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First time host Owen Wilson brought a much needed coolness to what could have been an overly performative monologue. (Photo provided by @nbcsnl via Twitter). 

SNL season 47 kickoff has charming host, so-so jokes

Saturday Night Live’s season debut screamed “rebrand.” Although the show kicked off with a traditional political cold open, the sets looked about the same, and cast favorites Aidy Bryant and Cecily Strong stole the show, the cast’s dynamic changes couldn’t be ignored. For one, Joe Biden was played by a newbie. 

Last season, the respectably subtle Alex Moffatt gave the current U.S. president a go after guest impressions by Jim Carrey, John Mulaney and Woody Harrelson fell a bit flat. Moffatt’s impression was received relatively well. But it appears the show-runners have already moved in a new direction. 

This time, when the cameras queued, the face of Biden, which is typically only partially permuted by prosthetics, was unplaceable. His name is James Austin Johnson, a quick Google search confirms, and he was in four of the major live sketches tonight. Many in the Twitter-sphere have already started comparing his likeness to early 2000s cast member Darrell Hammond. 

He is not the only featured player to get a significant amount of airtime for a season debut, as the kooky stylings of Sarah Sherman certainly made an impact on the audience. In the goofy episode closer, she and second-year featured player Andrew Dismukes play overenthusiastic scientists in a stool-testing service infomercial who vow they will not play with the mailed-in feces. 

Along with the strong presence of these new faces, there was a certified lack of regulars. Beck Bennett is the only main cast member to have left the show over the summer, and the lack of zany Bennett-Kyle Mooney chemistry certainly left something to be desired, but Bennett wasn’t the only hole in the episode. Kate McKinnon was nowhere to be found. Chris Redd and Mikey Day were virtually excluded. Emmy nominee Bowen Yang made a memeable impact with his one line in the School Board Meeting, but it was still only one line. 

Additionally, the new title cards have a slow-fade, artsy look, in stark contrast to their previously upbeat style. The distinct reputation of its late night, New York setting is somewhat lost upon these creative choices.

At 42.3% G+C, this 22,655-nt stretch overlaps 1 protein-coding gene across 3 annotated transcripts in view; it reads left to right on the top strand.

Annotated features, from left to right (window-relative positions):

Not all of the newness was a bad thing. First time host Owen Wilson brought a much-needed coolness to what could have been an overly performative monologue. Drawing attention to his teenage rebellion and “golden retriever-like” traits, Wilson’s politically ambiguous, brother-centric stand-up did just what it needed to do to reassure the viewer that whatever happens happens. Perfection is unattainable, and we’re all just along for the ride.

Wilson contributed solidly performance-wise, playing the straight man in almost all of the live skits. His acting peaked with a Jeff Bezos impression in the Star Trek: Ego Quest digital short, but, even after, his presence proved comforting. His signature voice (a bit nasal, with rounded vowels and soft tone), came in handy for the nondescript roles of doctor, priest, sports commentator, teacher, and of course, Owen Wilson himself, in a silly Cars 4 voiceover skit that probably made a bunch of fifteen year old boys lose their minds.  

Weekend Update still remains the highest quality segment the show has to offer, with Colin Jost and Michael Che coming in strong with timely jokes despite the less “exciting” political atmosphere. Che challenged viewers with two off-color R. Kelly zingers, and Pete Davidson performed his self-deprecation schtick looking the healthiest he’s ever been. A tribute to the late Update host Norm MacDonald gave the section an undeniable edge in comedy and sentimentality. 

After Weekend Update, it appears the show ran out of jokes. An entire skit dedicated to riffing on someone’s dead grandma loving R. Kelly, a dry piece about a strange reality TV show that two NFL commentators are required to advertise, and last but not least, the mail-in stool sample infomercial. Nothing worth discussing or even commending for creativity; just a bunch of ideas that will fall into the Youtube abyss indefinitely.

Having kept up with the cast and the show for quite a few years now, I do have faith the cast can adapt to this transitional weirdness, especially once McKinnon returns. However, next week’s host is Kim Kardashian West, a commercial move that doesn’t inspire much faith in the comedic process. 

The show should fall into its groove by the time Jason Sudeikis returns to the show (his first time back since leaving the main cast in 2013). However, that won’t be until October 23. SNL is trusting its audience to hold out through two awkward hosts, Kardashian West and Rami Malek, which may test some longtime fans’ patience. 

The best thing for the show to do in the meantime is to bring back the Redd-Nwodim-Thompson digital short songwriting team, give a Kyle Mooney solo outing a chance, and allow Cecily Strong lots and lots of screentime. The featured players can sub in where convenient. 


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